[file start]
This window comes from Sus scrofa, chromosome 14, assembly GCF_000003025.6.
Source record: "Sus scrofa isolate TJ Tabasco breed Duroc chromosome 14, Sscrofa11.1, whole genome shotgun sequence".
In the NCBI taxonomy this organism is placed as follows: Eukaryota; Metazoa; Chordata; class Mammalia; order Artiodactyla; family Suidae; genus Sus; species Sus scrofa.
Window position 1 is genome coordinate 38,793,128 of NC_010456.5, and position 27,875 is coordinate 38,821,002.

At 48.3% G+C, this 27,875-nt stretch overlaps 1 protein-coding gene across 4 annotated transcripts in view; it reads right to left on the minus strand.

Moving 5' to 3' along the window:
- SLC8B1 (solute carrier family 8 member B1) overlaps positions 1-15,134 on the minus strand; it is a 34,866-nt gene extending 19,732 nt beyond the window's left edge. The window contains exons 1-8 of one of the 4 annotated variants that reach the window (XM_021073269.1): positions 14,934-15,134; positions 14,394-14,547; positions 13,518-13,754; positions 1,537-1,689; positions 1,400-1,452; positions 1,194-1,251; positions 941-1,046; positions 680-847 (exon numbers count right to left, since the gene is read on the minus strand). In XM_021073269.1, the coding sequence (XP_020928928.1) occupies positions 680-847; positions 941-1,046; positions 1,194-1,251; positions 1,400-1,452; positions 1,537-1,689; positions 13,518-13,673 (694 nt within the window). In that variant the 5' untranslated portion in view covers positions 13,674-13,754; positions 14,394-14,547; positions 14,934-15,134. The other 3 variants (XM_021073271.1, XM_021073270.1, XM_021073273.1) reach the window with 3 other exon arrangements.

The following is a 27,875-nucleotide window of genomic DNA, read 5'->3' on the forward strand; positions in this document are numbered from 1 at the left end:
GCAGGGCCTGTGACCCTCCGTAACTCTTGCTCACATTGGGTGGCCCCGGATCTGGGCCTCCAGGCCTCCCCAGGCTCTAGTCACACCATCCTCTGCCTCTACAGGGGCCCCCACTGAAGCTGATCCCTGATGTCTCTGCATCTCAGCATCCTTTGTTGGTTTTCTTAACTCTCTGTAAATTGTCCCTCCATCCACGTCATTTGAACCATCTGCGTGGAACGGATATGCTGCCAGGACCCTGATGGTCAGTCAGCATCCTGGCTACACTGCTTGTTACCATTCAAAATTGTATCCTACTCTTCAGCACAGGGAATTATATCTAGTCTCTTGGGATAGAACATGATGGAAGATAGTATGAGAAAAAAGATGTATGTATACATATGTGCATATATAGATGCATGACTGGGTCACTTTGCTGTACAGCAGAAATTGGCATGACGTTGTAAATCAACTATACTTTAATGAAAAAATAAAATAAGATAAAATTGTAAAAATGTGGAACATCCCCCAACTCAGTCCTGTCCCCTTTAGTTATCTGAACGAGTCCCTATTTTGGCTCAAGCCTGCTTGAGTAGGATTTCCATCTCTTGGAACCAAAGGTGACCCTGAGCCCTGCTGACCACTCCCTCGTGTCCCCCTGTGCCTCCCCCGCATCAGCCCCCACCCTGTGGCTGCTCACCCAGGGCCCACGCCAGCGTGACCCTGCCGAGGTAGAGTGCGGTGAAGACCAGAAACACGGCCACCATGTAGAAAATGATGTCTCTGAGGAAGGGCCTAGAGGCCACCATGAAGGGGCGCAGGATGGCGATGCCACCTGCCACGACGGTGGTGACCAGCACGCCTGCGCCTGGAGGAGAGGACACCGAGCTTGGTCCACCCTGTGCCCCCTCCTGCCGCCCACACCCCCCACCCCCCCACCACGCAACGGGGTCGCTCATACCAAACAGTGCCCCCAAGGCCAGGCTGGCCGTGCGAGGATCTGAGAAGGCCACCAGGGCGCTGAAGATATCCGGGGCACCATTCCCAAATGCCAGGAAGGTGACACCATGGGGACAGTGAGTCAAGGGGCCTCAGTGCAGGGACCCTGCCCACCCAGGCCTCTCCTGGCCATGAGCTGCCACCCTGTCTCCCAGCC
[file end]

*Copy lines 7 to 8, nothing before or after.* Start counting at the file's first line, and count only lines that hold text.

- SLC8B1 (solute carrier family 8 member B1) overlaps positions 1-15,134 on the minus strand; it is a 34,866-nt gene extending 19,732 nt beyond the window's left edge. The window contains exons 1-8 of one of the 4 annotated variants that reach the window (XM_021073269.1): positions 14,934-15,134; positions 14,394-14,547; positions 13,518-13,754; positions 1,537-1,689; positions 1,400-1,452; positions 1,194-1,251; positions 941-1,046; positions 680-847 (exon numbers count right to left, since the gene is read on the minus strand). In XM_021073269.1, the coding sequence (XP_020928928.1) occupies positions 680-847; positions 941-1,046; positions 1,194-1,251; positions 1,400-1,452; positions 1,537-1,689; positions 13,518-13,673 (694 nt within the window). In that variant the 5' untranslated portion in view covers positions 13,674-13,754; positions 14,394-14,547; positions 14,934-15,134. The other 3 variants (XM_021073271.1, XM_021073270.1, XM_021073273.1) reach the window with 3 other exon arrangements.

The following is a 27,875-nucleotide window of genomic DNA, read 5'->3' on the forward strand; positions in this document are numbered from 1 at the left end: